During this evening’s discussion, modern neuroscientific research was reviewed which suggests that activated neural pathways become more richly connected when “fed” by increased blood flow. When unwholesome self-organizations are repeatedly enacted, the result is toxic. A distinction was emphasized regarding external and internal “ego food”, that is, how modern entertainment and distractions provide external stimulation, while internal processes are either enhanced or depleted in their power by the amount of attention given to them in the mind. Peter read the excerpt from the Four Foundations of Mindfulness discourse that describes being aware of the transitory nature of self-organizations (fourth foundation, regarding the arising and passing of the five aggregates of clinging). These principles support the awareness qualities found in the lojong mind training commitments.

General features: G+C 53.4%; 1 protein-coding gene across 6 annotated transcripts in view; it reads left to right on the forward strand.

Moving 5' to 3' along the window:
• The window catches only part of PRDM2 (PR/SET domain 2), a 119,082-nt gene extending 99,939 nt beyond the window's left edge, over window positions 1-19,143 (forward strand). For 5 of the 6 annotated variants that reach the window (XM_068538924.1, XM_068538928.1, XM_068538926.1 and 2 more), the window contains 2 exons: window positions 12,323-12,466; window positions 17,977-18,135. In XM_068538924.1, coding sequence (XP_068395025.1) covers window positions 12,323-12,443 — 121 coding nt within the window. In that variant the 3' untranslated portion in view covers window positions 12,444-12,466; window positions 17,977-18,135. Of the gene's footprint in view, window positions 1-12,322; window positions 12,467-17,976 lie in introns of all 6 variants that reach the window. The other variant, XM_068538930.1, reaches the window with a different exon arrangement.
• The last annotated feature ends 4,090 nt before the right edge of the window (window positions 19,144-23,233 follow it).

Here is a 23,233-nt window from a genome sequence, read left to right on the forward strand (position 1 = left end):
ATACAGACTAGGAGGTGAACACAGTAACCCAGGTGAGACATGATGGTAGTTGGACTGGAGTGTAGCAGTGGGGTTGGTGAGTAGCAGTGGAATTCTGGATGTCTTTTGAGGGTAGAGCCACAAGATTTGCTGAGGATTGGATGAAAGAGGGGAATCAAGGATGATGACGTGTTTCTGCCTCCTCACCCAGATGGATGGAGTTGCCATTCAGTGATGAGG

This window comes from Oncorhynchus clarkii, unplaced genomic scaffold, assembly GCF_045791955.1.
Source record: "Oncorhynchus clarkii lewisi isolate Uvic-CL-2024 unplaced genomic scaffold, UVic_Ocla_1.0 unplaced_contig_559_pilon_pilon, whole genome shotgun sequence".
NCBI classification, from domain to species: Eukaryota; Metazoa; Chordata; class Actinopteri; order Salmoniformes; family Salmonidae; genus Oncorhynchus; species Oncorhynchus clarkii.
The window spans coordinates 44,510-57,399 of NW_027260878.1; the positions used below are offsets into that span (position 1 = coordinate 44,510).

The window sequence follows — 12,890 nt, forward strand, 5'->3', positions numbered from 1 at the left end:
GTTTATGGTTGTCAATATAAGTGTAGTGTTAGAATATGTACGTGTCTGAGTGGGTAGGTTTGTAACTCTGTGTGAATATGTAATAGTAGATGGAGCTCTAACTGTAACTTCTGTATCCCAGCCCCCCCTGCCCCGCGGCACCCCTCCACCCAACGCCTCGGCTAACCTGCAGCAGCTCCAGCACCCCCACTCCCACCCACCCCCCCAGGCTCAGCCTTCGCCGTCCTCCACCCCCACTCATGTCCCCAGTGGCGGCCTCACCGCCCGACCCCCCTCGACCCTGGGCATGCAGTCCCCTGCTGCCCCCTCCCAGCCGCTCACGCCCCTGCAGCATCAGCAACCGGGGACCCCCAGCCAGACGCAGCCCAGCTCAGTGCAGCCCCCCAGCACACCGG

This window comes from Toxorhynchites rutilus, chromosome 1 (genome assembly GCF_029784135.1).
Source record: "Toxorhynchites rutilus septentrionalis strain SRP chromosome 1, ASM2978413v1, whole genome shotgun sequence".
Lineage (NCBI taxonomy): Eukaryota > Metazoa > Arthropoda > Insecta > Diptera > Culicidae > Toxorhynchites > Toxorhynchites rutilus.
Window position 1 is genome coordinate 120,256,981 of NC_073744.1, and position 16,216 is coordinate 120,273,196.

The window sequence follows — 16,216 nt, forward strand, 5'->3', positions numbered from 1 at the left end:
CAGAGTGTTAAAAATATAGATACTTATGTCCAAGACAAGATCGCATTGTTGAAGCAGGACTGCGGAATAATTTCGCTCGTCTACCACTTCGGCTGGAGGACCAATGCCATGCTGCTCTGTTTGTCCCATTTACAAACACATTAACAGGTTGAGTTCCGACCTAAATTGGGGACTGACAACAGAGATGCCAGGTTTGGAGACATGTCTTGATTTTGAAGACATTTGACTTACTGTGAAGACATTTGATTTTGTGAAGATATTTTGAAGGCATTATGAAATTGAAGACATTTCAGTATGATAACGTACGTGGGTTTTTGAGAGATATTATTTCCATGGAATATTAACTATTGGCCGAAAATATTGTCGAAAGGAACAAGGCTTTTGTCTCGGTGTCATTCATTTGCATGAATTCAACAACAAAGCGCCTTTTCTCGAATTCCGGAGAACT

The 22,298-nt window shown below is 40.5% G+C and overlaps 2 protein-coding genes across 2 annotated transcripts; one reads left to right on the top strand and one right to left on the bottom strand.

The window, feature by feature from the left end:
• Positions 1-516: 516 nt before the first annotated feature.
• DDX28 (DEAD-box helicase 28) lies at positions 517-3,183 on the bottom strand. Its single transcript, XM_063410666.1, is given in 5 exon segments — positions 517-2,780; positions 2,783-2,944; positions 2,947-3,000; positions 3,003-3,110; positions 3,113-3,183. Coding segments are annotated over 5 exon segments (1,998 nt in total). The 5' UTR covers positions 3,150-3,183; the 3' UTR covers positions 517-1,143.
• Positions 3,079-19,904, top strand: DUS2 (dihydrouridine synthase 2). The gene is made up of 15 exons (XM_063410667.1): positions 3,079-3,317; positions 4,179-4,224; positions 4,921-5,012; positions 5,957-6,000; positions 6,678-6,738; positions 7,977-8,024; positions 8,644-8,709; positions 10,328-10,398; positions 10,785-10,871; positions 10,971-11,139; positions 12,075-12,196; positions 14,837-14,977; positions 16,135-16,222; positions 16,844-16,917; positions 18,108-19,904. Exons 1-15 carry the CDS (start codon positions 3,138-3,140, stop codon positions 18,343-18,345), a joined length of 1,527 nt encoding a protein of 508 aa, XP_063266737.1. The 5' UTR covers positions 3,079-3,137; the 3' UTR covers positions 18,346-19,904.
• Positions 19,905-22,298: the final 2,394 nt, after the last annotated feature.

This review was followed by a lively discussion regarding the prevalence of external “junk food media” and how being mindful of how the internal processing of the stimulation can be used to practice tonglen, that is, the ability to transform internal processes with compassion.
Here are the notes prepared for this talk: BENEVOLENT EGO FOOD
Next week’s discussion will focus on the lojong aphorism “Don’t rely on consistency.”